🏨Chinese buyers are really into Singapore condos: Since 2016, mainland Chinese buyers have been Singapore’s biggest foreign buyer group in its property sector. Now, they’ve purchased the highest number of Singapore’s private apartments this year compared to other foreigners.
🤑Google to pay US$85 million: A couple of years ago, the Arizona Attorney General sued Google for (allegedly) getting people’s location data even after they tried to turn off the location data settings. Now, Google just settled the suit for US$85 million and agreed to correct the description of what its Location History setting does – but that’s about it.
🌎Greenpeace vs. Liz Truss: Demonstrators from the environmental protection group Greenpeace interrupted Liz Truss’s first speech as UK PM. Two activists held up a flag that read “Who voted for this?" and were then escorted from the conference center by security guards as the crowd booed.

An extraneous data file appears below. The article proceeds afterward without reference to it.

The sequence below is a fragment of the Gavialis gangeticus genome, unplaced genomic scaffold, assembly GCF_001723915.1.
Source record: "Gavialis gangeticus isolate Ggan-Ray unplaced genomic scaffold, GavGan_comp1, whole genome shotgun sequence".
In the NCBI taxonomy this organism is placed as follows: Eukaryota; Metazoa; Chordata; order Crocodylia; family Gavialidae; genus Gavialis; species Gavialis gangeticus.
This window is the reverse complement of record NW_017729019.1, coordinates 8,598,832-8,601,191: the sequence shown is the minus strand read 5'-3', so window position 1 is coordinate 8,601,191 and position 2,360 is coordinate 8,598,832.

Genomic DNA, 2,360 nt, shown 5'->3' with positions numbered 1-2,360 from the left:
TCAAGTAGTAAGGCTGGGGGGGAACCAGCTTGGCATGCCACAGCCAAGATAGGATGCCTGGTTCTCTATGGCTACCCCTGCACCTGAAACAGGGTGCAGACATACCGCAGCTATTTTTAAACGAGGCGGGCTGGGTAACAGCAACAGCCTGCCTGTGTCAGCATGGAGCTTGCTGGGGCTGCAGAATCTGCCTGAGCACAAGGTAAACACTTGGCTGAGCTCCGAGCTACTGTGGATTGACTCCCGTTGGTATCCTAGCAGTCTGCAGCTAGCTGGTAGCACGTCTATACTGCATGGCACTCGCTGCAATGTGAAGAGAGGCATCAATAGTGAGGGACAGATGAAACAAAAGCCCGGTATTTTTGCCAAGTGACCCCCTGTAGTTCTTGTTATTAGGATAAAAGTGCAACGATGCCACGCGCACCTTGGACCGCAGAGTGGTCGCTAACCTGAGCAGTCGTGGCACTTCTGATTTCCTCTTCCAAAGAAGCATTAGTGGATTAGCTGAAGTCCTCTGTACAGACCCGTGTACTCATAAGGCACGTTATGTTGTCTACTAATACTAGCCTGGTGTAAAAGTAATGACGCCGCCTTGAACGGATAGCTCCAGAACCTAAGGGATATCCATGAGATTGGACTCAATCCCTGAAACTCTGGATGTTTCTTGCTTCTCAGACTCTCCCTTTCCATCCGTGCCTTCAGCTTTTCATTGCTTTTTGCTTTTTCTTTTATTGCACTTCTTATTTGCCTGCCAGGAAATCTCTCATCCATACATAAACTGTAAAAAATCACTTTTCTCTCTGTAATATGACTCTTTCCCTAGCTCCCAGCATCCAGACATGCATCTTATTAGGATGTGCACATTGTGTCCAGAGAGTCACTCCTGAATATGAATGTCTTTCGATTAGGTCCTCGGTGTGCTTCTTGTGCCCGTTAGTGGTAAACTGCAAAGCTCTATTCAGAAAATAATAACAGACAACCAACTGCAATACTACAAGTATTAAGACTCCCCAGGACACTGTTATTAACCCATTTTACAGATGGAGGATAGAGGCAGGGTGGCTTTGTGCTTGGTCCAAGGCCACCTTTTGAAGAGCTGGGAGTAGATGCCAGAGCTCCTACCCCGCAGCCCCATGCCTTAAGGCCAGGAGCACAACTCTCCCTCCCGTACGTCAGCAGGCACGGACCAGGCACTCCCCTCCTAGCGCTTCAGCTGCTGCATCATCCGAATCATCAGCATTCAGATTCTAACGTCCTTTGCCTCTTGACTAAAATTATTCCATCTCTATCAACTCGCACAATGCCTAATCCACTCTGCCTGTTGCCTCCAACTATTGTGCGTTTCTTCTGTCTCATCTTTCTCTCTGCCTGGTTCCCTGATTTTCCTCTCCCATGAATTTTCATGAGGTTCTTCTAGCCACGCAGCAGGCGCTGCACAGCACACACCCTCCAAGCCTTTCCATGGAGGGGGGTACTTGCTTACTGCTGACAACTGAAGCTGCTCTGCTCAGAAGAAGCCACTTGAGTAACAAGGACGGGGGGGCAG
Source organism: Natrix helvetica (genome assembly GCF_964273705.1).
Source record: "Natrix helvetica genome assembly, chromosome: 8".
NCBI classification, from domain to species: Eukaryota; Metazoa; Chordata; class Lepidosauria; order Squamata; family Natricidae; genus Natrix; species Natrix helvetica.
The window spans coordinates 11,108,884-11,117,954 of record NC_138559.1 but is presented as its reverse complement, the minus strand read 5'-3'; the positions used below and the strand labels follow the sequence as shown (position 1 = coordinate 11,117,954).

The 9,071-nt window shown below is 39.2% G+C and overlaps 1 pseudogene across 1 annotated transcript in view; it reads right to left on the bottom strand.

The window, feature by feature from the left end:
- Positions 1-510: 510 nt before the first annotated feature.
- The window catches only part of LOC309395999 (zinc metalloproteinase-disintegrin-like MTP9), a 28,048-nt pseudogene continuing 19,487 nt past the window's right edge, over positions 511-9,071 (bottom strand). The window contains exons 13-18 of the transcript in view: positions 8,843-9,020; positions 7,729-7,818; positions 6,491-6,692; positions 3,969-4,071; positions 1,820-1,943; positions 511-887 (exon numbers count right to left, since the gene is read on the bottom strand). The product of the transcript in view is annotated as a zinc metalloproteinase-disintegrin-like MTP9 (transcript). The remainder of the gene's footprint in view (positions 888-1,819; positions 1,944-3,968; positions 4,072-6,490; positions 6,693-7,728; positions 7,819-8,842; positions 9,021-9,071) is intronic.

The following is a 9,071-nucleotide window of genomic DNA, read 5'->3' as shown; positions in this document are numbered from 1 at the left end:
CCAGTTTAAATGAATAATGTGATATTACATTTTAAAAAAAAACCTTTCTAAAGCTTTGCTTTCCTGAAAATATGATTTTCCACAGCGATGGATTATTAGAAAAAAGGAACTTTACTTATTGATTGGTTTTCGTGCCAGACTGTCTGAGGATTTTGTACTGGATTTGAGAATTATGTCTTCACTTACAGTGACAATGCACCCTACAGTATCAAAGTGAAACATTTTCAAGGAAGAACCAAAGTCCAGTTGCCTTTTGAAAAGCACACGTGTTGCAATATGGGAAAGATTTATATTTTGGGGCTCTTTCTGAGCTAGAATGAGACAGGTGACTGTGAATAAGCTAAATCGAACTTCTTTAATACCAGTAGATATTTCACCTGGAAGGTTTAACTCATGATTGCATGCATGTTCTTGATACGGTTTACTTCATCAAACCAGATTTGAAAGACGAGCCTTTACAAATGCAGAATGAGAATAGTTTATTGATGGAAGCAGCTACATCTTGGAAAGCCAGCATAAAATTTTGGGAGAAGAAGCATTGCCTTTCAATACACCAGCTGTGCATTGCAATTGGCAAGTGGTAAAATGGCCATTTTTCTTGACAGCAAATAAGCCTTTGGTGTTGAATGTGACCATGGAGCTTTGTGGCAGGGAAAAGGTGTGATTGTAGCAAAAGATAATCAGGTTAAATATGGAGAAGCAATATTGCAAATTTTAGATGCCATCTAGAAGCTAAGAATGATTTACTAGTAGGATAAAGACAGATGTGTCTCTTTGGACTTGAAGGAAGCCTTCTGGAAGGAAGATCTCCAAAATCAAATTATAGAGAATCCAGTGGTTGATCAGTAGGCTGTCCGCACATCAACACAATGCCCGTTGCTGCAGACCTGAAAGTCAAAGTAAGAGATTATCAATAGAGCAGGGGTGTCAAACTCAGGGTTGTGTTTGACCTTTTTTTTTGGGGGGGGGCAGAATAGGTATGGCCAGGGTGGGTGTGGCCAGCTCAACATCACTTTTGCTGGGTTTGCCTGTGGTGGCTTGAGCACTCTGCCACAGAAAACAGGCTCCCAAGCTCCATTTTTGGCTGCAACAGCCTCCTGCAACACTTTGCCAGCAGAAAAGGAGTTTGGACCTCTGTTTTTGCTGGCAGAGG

🍏Will Apple have to give up its charger? On Tuesday, the EU passed a law requiring uniform charging cords for all smartphones and mobile devices, which could be bad news for Apple and its proprietary accessories. The law calls for most of these devices to have a USB-C charging port by the end of 2024, extending that time for laptops to the spring of 2026.
🚀SpaceX heads to space station (with a Russian): In a show of cooperation between the US and Russia (despite Ukraine war tensions), Russian Anna Kikina joined the crew on the SpaceX capsule headed for the International Space Station Wednesday. This is the first time a Russian cosmonaut has ridden a US spacecraft to orbit in 20 years. The crew is also led by the first Indigenous woman sent to orbit by NASA.
🦜Stranded parrots rescued: 275 parrots were rescued after being stranded by Hurricane Ian. Couple Will Peratino and Lauren Stepp launched a rescue mission (Operation Noah’s Ark) to get the birds (and two lemurs) off of Pine Island, Florida, where they live in a sanctuary they own.
🐻Fat Bear Week: It’s Fat Bear Week for Katmai National Park in Alaska. Start getting your votes in now to choose which one will be crowned the supreme fat bear in this March-Madness style bracket. You can use whatever criteria you want to decide which bear is best. The winner will be crowned next Tuesday. We’ve got our money on 856.